For the record, Steve Bennet got that one spot one – by the letter of the law, a head-butt from a petulant, baby-faced Portuguese prima dona who’s winking antics destroyed England’s chances at the last World Cup deserves a straight red. You’d have thought they’d be grateful, but they’re fickle sods, newspapermen.
At least it’s mainly onfield action providing the talking points thus far. Luckily I’ve yet to face the kind of scandal that simmers below the surface in this high-rolling world of Premier League officialdom. Last season there was apparently a notorious incident involving Jodie Marsh, a length of garden hose and an inebriated Chris Foy outside Boujis. That took some hushing up, so I’m told.
As for Lee Mason – superb. He’s keeping his place on Saturday, that’s a given. I predict great things for him at Craven Cottage. I can guarantee he won’t put a foot wrong.
Blackburn 1-1 Arsenal Alan Wiley
Liverpool 1-1 Chelsea Rob Styles
Man City 1-0 Man Utd Mark C'burg
Birmingham 0-1 West Ham Mark Halsey
Fulham 1-2 M'boro Lee Mason
Newcastle 0-0 Aston Villa Howard Webb
Portsmouth 3-1 Bolton Steve Tanner
Reading 1-0 Everton Steve Bennet
Tottenham 4-0 Derby Chris Foy
Wigan 3-0 Sunderland Mike Riley
OK – so it was never a penalty – in hindsight, as I told Rob afterwards: “Never give a penalty for Chelsea unless Terry’s got his massive ugly gob right in your face”. He’ll learn – if none of them are crowding round you, it usually means Drogba’s just fallen over again.
But I don’t see the point in hanging my key players out to dry. Do I have any regrets throwing Styles-y in at the deep end? None whatsoever. It’s a pressure cooker, Anfield, and Rob turned up the heat to nuclear and got his goolies singed. That’s Premier League refereeing, right there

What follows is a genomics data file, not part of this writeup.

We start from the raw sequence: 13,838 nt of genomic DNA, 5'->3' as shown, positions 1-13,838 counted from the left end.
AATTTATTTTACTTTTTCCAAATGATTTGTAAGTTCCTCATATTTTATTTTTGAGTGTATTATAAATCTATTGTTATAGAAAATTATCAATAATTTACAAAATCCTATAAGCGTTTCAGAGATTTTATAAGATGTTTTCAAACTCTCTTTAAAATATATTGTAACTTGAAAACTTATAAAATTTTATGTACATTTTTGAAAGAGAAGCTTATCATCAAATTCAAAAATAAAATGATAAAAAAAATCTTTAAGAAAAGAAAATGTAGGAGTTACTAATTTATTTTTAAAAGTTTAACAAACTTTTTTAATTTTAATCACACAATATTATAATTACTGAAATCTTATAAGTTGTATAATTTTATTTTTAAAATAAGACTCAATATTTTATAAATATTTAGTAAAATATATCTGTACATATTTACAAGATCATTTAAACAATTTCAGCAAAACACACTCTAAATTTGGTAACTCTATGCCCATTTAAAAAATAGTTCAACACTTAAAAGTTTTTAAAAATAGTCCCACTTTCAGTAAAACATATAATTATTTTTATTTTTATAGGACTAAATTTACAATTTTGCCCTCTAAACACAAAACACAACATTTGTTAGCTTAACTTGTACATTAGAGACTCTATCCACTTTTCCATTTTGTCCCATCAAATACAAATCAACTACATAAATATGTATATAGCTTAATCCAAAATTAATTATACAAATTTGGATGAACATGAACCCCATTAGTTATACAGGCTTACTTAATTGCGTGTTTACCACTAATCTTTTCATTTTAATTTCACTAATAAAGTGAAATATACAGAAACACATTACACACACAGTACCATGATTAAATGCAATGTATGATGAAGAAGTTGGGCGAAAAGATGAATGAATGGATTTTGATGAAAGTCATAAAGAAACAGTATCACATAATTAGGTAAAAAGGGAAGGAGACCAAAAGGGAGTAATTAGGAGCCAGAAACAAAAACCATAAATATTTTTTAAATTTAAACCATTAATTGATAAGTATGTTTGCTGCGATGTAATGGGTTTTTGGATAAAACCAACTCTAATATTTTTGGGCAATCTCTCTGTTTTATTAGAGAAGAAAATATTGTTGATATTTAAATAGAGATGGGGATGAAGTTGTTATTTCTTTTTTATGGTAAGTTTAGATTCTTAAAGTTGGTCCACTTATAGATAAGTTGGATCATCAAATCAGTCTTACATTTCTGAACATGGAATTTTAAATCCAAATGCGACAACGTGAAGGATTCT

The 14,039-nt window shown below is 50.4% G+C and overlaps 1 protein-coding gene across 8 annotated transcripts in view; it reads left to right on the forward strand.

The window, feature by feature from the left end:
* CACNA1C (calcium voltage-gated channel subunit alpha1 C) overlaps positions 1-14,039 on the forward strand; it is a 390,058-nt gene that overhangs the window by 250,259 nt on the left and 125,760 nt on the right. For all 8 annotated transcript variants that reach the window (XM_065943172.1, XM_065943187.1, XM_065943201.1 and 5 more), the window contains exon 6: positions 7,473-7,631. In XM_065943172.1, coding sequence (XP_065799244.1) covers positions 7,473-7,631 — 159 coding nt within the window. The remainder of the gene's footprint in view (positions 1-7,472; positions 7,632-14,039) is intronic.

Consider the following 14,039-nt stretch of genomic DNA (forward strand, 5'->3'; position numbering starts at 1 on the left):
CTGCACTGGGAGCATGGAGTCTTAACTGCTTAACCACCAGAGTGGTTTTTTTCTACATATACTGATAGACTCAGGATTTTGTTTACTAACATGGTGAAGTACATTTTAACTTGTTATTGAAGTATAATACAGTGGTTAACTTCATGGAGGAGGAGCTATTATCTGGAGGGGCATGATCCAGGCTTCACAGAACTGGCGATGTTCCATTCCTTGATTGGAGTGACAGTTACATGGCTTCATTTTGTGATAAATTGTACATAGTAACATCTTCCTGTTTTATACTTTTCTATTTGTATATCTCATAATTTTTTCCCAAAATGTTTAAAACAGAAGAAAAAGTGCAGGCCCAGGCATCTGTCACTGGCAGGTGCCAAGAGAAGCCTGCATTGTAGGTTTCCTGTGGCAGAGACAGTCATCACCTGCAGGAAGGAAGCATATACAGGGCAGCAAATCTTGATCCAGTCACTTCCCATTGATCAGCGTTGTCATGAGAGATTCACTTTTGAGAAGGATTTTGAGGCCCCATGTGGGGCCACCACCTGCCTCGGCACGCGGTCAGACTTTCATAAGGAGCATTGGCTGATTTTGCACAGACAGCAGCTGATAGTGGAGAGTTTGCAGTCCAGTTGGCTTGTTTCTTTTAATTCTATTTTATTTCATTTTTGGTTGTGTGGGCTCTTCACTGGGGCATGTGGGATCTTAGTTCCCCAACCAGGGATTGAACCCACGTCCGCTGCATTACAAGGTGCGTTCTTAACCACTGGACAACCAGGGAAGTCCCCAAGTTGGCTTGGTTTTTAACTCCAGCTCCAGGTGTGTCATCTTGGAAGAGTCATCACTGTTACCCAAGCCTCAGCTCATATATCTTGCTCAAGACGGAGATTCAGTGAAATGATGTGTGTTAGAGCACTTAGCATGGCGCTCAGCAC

As for Lee Mason – yes, he’s raw. Yes, he made a mistake, but don’t blame him for the whole TV goal-line technology debate. Hawk-eye may work in the more genteel surroundings of Lords or Wimbledon, but you try bringing it into a situation where Lawrie Sanchez is nigh-on throttling the 4th Official. That said, if Mason cocks up again, he’ll be back at Griffin Park faster than his legs will carry him.
I’m happy with the start to the season. OK – we’ve had a bit of a rough ride this week, but I think we’ll be fine. On a personal note, I’ve got a three page spread in Nuts magazine and a spot on the Inside Sport sofa with Gabby Logan and Linford Christie, so I’m delighted.
Jeff Winter may have retired to the after-dinner circuit, but a man like me can’t walk away from football – it’s in my blood. The taste of that half-time cuppa, the whiff of Deep Heat and hair gel in the referee’s room – the adrenaline rush of that first cautionary word to Wayne Rooney followed by a fatherly pat on the buttock as he trots away. It is my duty to pass my experience on to the next generation – and, my God, that’s exactly what I intend to do.